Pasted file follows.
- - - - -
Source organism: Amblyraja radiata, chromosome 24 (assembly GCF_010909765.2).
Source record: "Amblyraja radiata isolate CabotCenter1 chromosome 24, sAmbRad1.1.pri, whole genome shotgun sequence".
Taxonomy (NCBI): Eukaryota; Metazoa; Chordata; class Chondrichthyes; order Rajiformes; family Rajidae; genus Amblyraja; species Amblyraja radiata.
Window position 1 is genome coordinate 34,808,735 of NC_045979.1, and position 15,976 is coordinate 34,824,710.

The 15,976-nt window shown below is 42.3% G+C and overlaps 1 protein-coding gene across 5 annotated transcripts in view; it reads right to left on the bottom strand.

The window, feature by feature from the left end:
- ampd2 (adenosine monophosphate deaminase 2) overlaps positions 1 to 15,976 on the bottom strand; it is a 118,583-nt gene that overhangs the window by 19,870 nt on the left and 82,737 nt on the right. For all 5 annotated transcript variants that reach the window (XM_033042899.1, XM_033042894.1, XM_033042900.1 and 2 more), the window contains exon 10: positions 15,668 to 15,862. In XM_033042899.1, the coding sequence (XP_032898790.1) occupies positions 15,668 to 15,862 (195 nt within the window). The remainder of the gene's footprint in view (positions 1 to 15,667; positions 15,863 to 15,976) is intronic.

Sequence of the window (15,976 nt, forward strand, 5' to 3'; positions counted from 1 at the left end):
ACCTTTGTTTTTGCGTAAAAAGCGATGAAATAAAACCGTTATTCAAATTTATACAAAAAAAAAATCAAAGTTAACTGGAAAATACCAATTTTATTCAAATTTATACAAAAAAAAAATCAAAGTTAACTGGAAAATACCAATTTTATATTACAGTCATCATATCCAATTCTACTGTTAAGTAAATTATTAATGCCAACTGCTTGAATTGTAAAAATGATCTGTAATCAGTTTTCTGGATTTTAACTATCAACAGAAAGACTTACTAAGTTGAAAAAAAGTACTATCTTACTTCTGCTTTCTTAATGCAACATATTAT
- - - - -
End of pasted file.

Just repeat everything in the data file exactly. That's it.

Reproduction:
Source organism: Amblyraja radiata, chromosome 24 (assembly GCF_010909765.2).
Source record: "Amblyraja radiata isolate CabotCenter1 chromosome 24, sAmbRad1.1.pri, whole genome shotgun sequence".
Taxonomy (NCBI): Eukaryota; Metazoa; Chordata; class Chondrichthyes; order Rajiformes; family Rajidae; genus Amblyraja; species Amblyraja radiata.
Window position 1 is genome coordinate 34,808,735 of NC_045979.1, and position 15,976 is coordinate 34,824,710.

The 15,976-nt window shown below is 42.3% G+C and overlaps 1 protein-coding gene across 5 annotated transcripts in view; it reads right to left on the bottom strand.

The window, feature by feature from the left end:
- ampd2 (adenosine monophosphate deaminase 2) overlaps positions 1 to 15,976 on the bottom strand; it is a 118,583-nt gene that overhangs the window by 19,870 nt on the left and 82,737 nt on the right. For all 5 annotated transcript variants that reach the window (XM_033042899.1, XM_033042894.1, XM_033042900.1 and 2 more), the window contains exon 10: positions 15,668 to 15,862. In XM_033042899.1, the coding sequence (XP_032898790.1) occupies positions 15,668 to 15,862 (195 nt within the window). The remainder of the gene's footprint in view (positions 1 to 15,667; positions 15,863 to 15,976) is intronic.

Sequence of the window (15,976 nt, forward strand, 5' to 3'; positions counted from 1 at the left end):
ACCTTTGTTTTTGCGTAAAAAGCGATGAAATAAAACCGTTATTCAAATTTATACAAAAAAAAAATCAAAGTTAACTGGAAAATACCAATTTTATTCAAATTTATACAAAAAAAAAATCAAAGTTAACTGGAAAATACCAATTTTATATTACAGTCATCATATCCAATTCTACTGTTAAGTAAATTATTAATGCCAACTGCTTGAATTGTAAAAATGATCTGTAATCAGTTTTCTGGATTTTAACTATCAACAGAAAGACTTACTAAGTTGAAAAAAAGTACTATCTTACTTCTGCTTTCTTAATGCAACATATTAT